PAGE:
Novel Paints Nazi Plot

This review appears in the January 2010 Federation Star (Jewish Federation of Collier County)

Clouds Across the Sun, by Ellen Brazer. TCJ Publishing. $14.95 (and available as an e-book)

What a premise! As WWII nears its end, Hitler devises a plan for world conquest through infiltration of the U. S. government and the governments of other nations. A select group of Third Reich henchman are commanded to marry well (racially and genetically speaking), make their way to the U. S. and elsewhere, program their children as Nazi operatives, and maneuver them into positions of influence and power. In two or three decades, the super-reign will begin to take hold, and world domination will be at hand.

When we meet eleven-year-old Jotto Wells, an intelligent and lovely girl living in pre-boom Naples, Florida, the process is underway. Her father, Hans, is one of those whom Hitler has selected, and Hans has readily accepted the mission. He is bringing up his daughter to be one of the stealth Nazis. Through hypnosis and other strategies, her future is being shaped.

Hans Wells is one of many Nazis who have found their way into the United States toward the close of the war and soon afterward. In its rush to gain a cadre of top-notch scientists and to accumulate information about the new adversary – the Soviet Union – the U. S. has turned a blind eye toward many suspected Nazi agents and sympathizers. Others have managed to keep their allegiance hidden.

Step by step, Ellen Brazer details the development of the plot along with the character of Jotto, who softens her name to Jo. Capable, beautiful, and yet with some kind of cloud hanging over her, the young woman excels in boarding school, college, and law school. She becomes a senator in the New York State government and the intended of a man being groomed for the presidency (in part by Nazi forces).  Along the way she is befriended by an older man, a famous and wealthy actor, one of several characters who affect Jo for the better. They function as alternatives to the parents and the uncle who continue to view Jo as a tool. Together with Jo, these friends attempt to thwart the Nazi scheme. At each revelation, the suspense thermometer shoots up a few stripes.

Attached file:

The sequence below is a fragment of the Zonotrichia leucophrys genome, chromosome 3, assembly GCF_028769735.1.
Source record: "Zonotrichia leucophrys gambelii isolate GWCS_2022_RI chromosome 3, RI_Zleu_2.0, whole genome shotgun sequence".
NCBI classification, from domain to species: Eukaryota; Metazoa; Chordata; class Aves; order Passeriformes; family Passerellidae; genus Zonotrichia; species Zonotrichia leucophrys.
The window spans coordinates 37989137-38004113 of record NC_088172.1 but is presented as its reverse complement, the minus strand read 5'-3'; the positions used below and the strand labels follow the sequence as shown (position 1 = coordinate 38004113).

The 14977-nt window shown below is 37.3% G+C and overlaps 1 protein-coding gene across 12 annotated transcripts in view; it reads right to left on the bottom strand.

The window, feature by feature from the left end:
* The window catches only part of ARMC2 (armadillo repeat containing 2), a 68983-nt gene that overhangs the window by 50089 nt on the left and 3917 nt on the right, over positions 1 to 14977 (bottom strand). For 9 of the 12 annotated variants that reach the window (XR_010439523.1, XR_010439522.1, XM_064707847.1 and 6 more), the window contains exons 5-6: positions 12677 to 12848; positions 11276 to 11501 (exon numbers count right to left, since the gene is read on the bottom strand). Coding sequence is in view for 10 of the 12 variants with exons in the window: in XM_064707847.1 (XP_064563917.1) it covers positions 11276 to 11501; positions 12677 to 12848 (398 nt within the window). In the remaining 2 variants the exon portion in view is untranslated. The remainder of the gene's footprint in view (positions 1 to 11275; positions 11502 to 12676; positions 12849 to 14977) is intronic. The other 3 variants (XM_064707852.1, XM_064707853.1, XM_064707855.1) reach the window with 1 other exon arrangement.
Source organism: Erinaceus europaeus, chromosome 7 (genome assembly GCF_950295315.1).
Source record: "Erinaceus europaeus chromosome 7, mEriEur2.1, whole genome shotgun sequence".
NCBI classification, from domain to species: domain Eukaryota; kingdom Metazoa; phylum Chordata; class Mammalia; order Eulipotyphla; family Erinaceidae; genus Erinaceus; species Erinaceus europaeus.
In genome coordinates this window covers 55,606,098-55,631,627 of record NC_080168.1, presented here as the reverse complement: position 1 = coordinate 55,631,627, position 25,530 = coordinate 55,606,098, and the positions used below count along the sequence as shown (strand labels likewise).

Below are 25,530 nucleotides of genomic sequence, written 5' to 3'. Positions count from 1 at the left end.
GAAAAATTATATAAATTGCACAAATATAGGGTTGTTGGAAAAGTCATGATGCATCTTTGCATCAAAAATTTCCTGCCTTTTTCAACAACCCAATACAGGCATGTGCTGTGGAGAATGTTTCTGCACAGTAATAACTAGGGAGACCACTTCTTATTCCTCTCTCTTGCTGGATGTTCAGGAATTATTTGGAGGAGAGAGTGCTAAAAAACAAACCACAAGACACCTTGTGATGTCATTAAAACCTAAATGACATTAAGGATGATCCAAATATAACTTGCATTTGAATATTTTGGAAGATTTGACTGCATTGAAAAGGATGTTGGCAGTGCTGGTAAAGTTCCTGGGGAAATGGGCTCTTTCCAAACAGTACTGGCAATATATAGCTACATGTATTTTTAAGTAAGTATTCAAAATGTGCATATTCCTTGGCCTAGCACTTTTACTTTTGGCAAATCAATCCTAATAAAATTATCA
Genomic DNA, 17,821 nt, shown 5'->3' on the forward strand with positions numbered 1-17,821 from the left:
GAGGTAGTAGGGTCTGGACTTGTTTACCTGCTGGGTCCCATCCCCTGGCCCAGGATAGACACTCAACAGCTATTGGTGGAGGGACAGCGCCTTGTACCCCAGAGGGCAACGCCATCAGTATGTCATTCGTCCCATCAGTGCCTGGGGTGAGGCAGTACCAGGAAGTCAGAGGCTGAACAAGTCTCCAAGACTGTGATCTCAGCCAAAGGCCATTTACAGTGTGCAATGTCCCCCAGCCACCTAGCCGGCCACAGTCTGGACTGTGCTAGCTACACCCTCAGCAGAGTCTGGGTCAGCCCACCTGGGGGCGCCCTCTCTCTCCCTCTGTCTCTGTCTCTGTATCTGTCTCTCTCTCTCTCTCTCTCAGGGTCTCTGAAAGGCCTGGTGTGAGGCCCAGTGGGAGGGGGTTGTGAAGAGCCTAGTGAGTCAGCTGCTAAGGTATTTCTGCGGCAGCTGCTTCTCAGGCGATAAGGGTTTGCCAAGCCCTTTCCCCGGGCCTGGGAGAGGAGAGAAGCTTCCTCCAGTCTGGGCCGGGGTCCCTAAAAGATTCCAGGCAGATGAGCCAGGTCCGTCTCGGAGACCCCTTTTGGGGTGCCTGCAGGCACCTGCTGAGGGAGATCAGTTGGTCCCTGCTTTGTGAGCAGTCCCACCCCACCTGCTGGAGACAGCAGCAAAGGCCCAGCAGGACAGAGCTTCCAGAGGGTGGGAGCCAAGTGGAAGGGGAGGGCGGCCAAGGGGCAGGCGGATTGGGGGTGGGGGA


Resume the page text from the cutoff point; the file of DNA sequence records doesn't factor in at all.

The novel has a broad scope, bringing us to Bolivia, several U. S. settings, Israel, and Lithuania. It also offers compelling intrigue, a series of romantic interludes, and a sophisticated presentation of the age-old question about the roots of identity. Which prevails: nature or nurture? Will Jo’s indoctrination prevail over her “better” nature? It will take a while for readers to understand how this question is complicated by the discovery that Jo’s true mother, thought to be dead, was the wife of the famous actor who had befriended her. And there are more surprises about this character. But my lips are sealed.

“Clouds Across the Sun” will engage readers with its the captivating story line, varied settings, and well-drawn characters. At http://www.ellenbrazer.com, one can learn more about the author and order the book. It is available as well at major online booksellers.

Ellen Brazer employs memories of her Naples childhood in her book. In the 1960s, her family belonged to the Jewish Community Center of Collier County, which later evolved into Temple Shalom. Her uncle, Garson Dinaburg, was the congregation’s first president.

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Filed under Authors and Books, Florida Authors, Jewish Themes

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